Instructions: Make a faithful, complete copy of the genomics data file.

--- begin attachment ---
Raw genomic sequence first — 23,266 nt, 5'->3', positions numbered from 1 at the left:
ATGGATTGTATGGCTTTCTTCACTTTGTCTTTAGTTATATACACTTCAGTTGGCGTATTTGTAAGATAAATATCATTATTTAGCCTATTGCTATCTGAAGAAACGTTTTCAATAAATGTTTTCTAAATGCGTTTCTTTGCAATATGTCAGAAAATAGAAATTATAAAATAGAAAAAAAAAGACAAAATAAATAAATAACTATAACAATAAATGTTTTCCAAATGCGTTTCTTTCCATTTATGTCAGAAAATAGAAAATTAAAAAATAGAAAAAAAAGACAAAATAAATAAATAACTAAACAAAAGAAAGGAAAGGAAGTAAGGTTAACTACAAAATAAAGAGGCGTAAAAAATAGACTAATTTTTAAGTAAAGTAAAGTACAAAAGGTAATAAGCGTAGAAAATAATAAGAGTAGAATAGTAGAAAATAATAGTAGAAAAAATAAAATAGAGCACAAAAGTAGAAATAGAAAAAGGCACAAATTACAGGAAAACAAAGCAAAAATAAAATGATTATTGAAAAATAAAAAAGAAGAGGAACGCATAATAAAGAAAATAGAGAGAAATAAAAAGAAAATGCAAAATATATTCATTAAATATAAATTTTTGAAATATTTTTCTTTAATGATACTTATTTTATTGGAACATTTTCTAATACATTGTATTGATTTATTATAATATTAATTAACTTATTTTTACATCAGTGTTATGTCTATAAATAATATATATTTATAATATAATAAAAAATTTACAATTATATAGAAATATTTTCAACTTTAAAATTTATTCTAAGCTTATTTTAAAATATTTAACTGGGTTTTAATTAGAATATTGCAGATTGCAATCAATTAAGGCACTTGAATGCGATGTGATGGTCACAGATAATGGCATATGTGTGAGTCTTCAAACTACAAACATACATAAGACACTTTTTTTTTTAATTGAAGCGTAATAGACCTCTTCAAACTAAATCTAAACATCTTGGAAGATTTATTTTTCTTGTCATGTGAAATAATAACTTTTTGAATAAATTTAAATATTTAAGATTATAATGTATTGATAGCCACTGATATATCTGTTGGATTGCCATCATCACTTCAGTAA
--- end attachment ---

Raw genomic sequence first — 23,266 nt, 5'->3', positions numbered from 1 at the left:
ATGGATTGTATGGCTTTCTTCACTTTGTCTTTAGTTATATACACTTCAGTTGGCGTATTTGTAAGATAAATATCATTATTTAGCCTATTGCTATCTGAAGAAACGTTTTCAATAAATGTTTTCTAAATGCGTTTCTTTGCAATATGTCAGAAAATAGAAATTATAAAATAGAAAAAAAAAGACAAAATAAATAAATAACTATAACAATAAATGTTTTCCAAATGCGTTTCTTTCCATTTATGTCAGAAAATAGAAAATTAAAAAATAGAAAAAAAAGACAAAATAAATAAATAACTAAACAAAAGAAAGGAAAGGAAGTAAGGTTAACTACAAAATAAAGAGGCGTAAAAAATAGACTAATTTTTAAGTAAAGTAAAGTACAAAAGGTAATAAGCGTAGAAAATAATAAGAGTAGAATAGTAGAAAATAATAGTAGAAAAAATAAAATAGAGCACAAAAGTAGAAATAGAAAAAGGCACAAATTACAGGAAAACAAAGCAAAAATAAAATGATTATTGAAAAATAAAAAAGAAGAGGAACGCATAATAAAGAAAATAGAGAGAAATAAAAAGAAAATGCAAAATATATTCATTAAATATAAATTTTTGAAATATTTTTCTTTAATGATACTTATTTTATTGGAACATTTTCTAATACATTGTATTGATTTATTATAATATTAATTAACTTATTTTTACATCAGTGTTATGTCTATAAATAATATATATTTATAATATAATAAAAAATTTACAATTATATAGAAATATTTTCAACTTTAAAATTTATTCTAAGCTTATTTTAAAATATTTAACTGGGTTTTAATTAGAATATTGCAGATTGCAATCAATTAAGGCACTTGAATGCGATGTGATGGTCACAGATAATGGCATATGTGTGAGTCTTCAAACTACAAACATACATAAGACACTTTTTTTTTTAATTGAAGCGTAATAGACCTCTTCAAACTAAATCTAAACATCTTGGAAGATTTATTTTTCTTGTCATGTGAAATAATAACTTTTTGAATAAATTTAAATATTTAAGATTATAATGTATTGATAGCCACTGATATATCTGTTGGATTGCCATCATCACTTCAGTAA